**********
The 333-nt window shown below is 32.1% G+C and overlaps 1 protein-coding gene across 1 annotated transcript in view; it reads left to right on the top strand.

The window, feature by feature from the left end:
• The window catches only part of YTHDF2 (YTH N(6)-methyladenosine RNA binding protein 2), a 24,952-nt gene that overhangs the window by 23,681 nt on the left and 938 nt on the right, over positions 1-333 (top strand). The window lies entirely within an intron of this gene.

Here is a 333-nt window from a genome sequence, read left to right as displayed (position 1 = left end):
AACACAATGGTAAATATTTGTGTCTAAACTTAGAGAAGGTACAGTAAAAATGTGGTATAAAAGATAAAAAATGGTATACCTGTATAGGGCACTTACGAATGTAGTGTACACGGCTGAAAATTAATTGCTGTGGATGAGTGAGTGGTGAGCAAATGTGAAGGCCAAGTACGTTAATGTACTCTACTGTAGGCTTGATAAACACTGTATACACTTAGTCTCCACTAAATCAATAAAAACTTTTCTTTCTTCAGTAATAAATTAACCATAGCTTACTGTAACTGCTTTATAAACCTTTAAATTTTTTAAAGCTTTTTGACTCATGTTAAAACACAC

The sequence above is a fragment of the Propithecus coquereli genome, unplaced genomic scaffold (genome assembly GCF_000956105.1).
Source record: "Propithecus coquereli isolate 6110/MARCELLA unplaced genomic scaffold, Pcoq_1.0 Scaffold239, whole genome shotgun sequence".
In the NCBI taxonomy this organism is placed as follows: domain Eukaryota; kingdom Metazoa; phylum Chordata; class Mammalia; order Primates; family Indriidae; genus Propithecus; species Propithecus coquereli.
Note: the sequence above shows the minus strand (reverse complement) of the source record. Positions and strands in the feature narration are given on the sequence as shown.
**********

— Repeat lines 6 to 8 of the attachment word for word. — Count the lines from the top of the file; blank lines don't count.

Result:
The sequence above is a fragment of the Propithecus coquereli genome, unplaced genomic scaffold (genome assembly GCF_000956105.1).
Source record: "Propithecus coquereli isolate 6110/MARCELLA unplaced genomic scaffold, Pcoq_1.0 Scaffold239, whole genome shotgun sequence".
In the NCBI taxonomy this organism is placed as follows: domain Eukaryota; kingdom Metazoa; phylum Chordata; class Mammalia; order Primates; family Indriidae; genus Propithecus; species Propithecus coquereli.